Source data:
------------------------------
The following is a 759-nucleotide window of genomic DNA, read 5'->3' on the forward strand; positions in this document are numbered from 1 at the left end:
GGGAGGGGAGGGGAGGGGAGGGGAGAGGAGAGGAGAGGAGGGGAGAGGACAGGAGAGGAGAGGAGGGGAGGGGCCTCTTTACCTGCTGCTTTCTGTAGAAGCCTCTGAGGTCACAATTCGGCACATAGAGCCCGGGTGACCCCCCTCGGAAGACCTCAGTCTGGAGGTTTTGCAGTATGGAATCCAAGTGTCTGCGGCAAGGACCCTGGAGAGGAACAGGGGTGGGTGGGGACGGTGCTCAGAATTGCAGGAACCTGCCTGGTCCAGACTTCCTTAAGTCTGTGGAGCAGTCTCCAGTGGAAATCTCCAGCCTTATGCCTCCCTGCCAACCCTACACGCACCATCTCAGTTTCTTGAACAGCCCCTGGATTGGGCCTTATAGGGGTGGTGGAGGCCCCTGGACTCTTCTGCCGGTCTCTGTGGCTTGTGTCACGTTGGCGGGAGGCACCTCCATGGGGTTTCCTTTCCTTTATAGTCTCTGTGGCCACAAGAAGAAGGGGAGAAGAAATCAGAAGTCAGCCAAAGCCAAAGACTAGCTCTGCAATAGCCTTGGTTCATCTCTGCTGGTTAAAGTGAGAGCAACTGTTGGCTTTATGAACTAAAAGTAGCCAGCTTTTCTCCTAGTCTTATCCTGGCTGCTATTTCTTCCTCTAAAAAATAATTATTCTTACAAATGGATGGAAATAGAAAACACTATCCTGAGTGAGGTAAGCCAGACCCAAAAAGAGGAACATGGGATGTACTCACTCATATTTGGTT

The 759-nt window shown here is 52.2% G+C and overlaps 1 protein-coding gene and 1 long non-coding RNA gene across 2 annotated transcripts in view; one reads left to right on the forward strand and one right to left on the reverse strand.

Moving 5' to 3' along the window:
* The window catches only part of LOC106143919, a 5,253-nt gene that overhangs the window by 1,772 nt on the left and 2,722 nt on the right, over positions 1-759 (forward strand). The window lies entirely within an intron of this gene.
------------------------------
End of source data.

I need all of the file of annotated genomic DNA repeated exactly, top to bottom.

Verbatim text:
The following is a 759-nucleotide window of genomic DNA, read 5'->3' on the forward strand; positions in this document are numbered from 1 at the left end:
GGGAGGGGAGGGGAGGGGAGGGGAGAGGAGAGGAGAGGAGGGGAGAGGACAGGAGAGGAGAGGAGGGGAGGGGCCTCTTTACCTGCTGCTTTCTGTAGAAGCCTCTGAGGTCACAATTCGGCACATAGAGCCCGGGTGACCCCCCTCGGAAGACCTCAGTCTGGAGGTTTTGCAGTATGGAATCCAAGTGTCTGCGGCAAGGACCCTGGAGAGGAACAGGGGTGGGTGGGGACGGTGCTCAGAATTGCAGGAACCTGCCTGGTCCAGACTTCCTTAAGTCTGTGGAGCAGTCTCCAGTGGAAATCTCCAGCCTTATGCCTCCCTGCCAACCCTACACGCACCATCTCAGTTTCTTGAACAGCCCCTGGATTGGGCCTTATAGGGGTGGTGGAGGCCCCTGGACTCTTCTGCCGGTCTCTGTGGCTTGTGTCACGTTGGCGGGAGGCACCTCCATGGGGTTTCCTTTCCTTTATAGTCTCTGTGGCCACAAGAAGAAGGGGAGAAGAAATCAGAAGTCAGCCAAAGCCAAAGACTAGCTCTGCAATAGCCTTGGTTCATCTCTGCTGGTTAAAGTGAGAGCAACTGTTGGCTTTATGAACTAAAAGTAGCCAGCTTTTCTCCTAGTCTTATCCTGGCTGCTATTTCTTCCTCTAAAAAATAATTATTCTTACAAATGGATGGAAATAGAAAACACTATCCTGAGTGAGGTAAGCCAGACCCAAAAAGAGGAACATGGGATGTACTCACTCATATTTGGTT

The 759-nt window shown here is 52.2% G+C and overlaps 1 protein-coding gene and 1 long non-coding RNA gene across 2 annotated transcripts in view; one reads left to right on the forward strand and one right to left on the reverse strand.

Moving 5' to 3' along the window:
* The window catches only part of LOC106143919, a 5,253-nt gene that overhangs the window by 1,772 nt on the left and 2,722 nt on the right, over positions 1-759 (forward strand). The window lies entirely within an intron of this gene.